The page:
Instead, here's what you should know about dieting. The following are research-backed and up to date facts by the international nutrion research.

  • Stay away from any diet that promotes starvation and deters you from getting your minimum caloric intake. Not only do they hurt your metabolic capacity, they also make you lose your water weight and muscle mass. Fad diets are called fad for a reason.
  • Exercise and stay active. Physical activity goes hand in hand with diet.
  • Carbohydrates isn't your enemy. Did you know that around 45% to 55% of your caloric intake (from which you'd get your energy) must come from carbs? Make sure though to get your carbohydrates from whole-grain food like brown rice, whole wheat bread, and whole grain pasta.
  • Unless you're an athlete or is muscle-building, there's no need to exert effort in amping your protein intake. You can actually get your minimum protein requirement even with with just one teeny serving of animal meat (preferably fish or lean poultry) a day plus other healthy protein sources: beans, nuts, and soy. Erase the notion that carbs is bad therefore, you will just eat more protein. It doesn't work that way.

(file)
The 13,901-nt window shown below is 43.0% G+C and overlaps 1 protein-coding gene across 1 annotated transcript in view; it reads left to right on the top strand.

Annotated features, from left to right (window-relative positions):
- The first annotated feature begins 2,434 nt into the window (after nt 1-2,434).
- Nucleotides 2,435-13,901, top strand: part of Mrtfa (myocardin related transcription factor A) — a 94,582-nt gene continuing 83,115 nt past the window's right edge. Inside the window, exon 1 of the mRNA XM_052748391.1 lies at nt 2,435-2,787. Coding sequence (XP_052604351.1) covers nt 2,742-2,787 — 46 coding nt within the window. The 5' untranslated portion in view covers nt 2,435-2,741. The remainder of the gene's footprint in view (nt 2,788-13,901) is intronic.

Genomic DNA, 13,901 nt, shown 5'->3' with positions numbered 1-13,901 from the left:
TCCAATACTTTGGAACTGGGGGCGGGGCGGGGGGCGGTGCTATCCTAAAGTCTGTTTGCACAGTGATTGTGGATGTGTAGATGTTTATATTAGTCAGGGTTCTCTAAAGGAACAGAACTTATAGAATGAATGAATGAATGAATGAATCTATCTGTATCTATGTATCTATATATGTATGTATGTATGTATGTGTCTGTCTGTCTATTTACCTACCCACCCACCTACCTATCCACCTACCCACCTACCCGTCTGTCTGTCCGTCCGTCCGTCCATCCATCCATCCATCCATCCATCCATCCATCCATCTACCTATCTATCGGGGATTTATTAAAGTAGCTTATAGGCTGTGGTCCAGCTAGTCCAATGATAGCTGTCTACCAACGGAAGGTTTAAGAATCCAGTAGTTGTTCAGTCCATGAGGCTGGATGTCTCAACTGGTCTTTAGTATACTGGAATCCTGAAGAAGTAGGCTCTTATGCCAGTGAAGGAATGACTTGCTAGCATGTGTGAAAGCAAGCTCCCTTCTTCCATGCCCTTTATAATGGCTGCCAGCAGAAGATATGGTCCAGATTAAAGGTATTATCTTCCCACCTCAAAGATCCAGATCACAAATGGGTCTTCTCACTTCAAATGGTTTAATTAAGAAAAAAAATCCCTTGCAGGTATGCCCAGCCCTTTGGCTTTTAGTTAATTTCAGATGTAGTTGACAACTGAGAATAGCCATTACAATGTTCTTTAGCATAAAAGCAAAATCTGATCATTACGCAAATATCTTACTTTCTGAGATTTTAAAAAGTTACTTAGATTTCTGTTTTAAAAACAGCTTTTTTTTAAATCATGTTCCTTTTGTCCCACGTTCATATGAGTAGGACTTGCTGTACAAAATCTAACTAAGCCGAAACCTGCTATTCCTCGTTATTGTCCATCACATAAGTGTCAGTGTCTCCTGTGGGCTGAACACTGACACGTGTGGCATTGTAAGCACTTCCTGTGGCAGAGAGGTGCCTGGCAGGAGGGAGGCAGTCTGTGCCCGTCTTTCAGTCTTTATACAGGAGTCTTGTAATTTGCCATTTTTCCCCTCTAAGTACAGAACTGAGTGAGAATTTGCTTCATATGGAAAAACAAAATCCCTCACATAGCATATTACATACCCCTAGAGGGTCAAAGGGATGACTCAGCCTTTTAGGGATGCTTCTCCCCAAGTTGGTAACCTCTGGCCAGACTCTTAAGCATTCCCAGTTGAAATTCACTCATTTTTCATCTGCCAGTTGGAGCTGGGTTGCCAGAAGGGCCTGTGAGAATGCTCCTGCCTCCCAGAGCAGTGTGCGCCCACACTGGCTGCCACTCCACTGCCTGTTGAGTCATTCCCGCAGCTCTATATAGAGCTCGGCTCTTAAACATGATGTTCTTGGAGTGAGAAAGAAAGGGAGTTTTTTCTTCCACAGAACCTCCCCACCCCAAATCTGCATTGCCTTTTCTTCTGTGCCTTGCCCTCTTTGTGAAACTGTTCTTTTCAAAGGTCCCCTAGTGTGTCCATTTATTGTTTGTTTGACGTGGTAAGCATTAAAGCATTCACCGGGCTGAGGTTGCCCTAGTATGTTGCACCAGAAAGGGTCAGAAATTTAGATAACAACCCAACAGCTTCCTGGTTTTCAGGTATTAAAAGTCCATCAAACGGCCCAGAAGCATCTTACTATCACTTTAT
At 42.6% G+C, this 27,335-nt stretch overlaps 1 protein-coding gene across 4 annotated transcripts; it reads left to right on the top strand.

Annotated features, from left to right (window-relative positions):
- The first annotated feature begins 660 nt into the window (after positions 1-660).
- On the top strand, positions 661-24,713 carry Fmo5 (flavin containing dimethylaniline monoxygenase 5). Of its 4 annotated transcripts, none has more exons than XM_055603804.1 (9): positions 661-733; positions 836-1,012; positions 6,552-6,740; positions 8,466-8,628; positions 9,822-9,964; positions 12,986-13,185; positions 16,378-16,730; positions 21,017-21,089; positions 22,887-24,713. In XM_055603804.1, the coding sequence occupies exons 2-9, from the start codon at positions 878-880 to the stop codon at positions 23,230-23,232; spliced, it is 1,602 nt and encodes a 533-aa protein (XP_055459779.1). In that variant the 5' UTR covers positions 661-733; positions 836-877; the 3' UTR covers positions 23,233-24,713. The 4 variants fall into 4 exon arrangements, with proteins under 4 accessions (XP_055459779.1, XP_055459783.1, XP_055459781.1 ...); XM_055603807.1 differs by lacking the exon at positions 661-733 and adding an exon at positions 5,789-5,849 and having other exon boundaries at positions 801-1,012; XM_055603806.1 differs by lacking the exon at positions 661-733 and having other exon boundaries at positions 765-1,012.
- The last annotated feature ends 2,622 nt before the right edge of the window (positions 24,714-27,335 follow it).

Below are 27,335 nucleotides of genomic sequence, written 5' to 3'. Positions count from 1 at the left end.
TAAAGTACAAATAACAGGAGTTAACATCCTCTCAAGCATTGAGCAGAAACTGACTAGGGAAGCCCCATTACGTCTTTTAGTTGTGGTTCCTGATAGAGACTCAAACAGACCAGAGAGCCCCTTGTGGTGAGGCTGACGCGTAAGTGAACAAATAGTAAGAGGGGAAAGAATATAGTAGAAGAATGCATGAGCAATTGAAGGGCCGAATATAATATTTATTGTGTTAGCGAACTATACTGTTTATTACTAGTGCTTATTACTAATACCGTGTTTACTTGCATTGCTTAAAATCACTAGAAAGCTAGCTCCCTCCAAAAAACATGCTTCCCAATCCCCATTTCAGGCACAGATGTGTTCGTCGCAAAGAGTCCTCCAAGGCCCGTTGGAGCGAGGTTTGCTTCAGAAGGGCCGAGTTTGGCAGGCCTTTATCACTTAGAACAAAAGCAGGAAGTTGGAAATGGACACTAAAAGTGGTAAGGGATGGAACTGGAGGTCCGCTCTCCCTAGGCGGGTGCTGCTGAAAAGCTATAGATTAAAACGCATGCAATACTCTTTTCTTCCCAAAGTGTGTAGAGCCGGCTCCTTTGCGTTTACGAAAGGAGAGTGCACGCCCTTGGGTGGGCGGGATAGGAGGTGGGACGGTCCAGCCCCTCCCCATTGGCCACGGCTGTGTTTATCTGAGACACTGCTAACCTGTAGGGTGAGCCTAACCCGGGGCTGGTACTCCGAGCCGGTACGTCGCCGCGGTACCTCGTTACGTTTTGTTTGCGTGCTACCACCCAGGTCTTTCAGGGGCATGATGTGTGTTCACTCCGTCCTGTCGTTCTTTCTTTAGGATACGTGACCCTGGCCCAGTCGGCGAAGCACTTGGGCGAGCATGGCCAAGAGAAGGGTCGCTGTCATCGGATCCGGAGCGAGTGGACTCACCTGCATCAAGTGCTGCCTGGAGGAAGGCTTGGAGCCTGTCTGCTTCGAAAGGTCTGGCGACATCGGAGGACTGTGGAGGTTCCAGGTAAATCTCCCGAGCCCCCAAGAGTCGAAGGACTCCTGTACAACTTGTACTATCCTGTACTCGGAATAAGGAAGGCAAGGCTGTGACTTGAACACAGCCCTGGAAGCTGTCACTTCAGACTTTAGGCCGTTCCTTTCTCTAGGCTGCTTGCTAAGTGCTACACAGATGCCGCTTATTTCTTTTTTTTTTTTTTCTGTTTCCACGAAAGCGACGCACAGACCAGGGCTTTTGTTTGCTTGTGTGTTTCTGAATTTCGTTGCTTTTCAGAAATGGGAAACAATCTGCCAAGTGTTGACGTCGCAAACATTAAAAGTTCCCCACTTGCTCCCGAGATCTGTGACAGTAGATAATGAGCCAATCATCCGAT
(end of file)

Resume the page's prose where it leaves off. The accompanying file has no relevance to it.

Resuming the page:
• The recommended daily serving size of lean meat, soy protein, poultry, and fish is just 2 to 3 ounces (oz.). An ounce (oz.). is roughly equivalent to a size of a domino. One slice of (pre-sliced) packaged cheese also approximates an ounce (oz.). Just imagine how much excess protein you get from a slab of steak.
  • Fat is necessary in your diet. Mono-saturated (and some polyunsaturated) fat, that is. Get your daily dose of heart healthy fat from avocado, olives, nuts (almonds, cashews, hazelnuts, peanut, macadamia, pecan, pistachio). Fatty fish also gives polyunsaturated fats like the omegas. What you should limit though are saturated fat-laden food like cheese, butter, bacon, non-lean meat, cream, chocolate, and whole milk. Eat these sparingly.
  • Trans fat is a manufacturer's effort to lengthen shelf life of their products. Be wary of terms like hydrogenated vegetable oils in your food labels. Trans fat increases your risk of coronary heart disease and raises you bad cholesterol levels.
  • Did you know that you can only get cholesterol from animal produce? Vegans do not have additional cholesterol aside from what their body produces. Saturated fats and trans fats though contribute to raising cholesterol levels, so you better steer clear from those.
  • Strictly speaking, your only sources of energy are: carbohydrates, protein, and fats. You don't get energy from vitamins and minerals, albeit these are important to sustain life and body functions.
  • Although there are recommended guidelines, there's no end all be all diet that's applicable to everyone. What worked for your friend might not be healthy for you because you're biologically and genetically different from him. Make sure to consult first with a nutritionist before jumping into a diet bandwagon.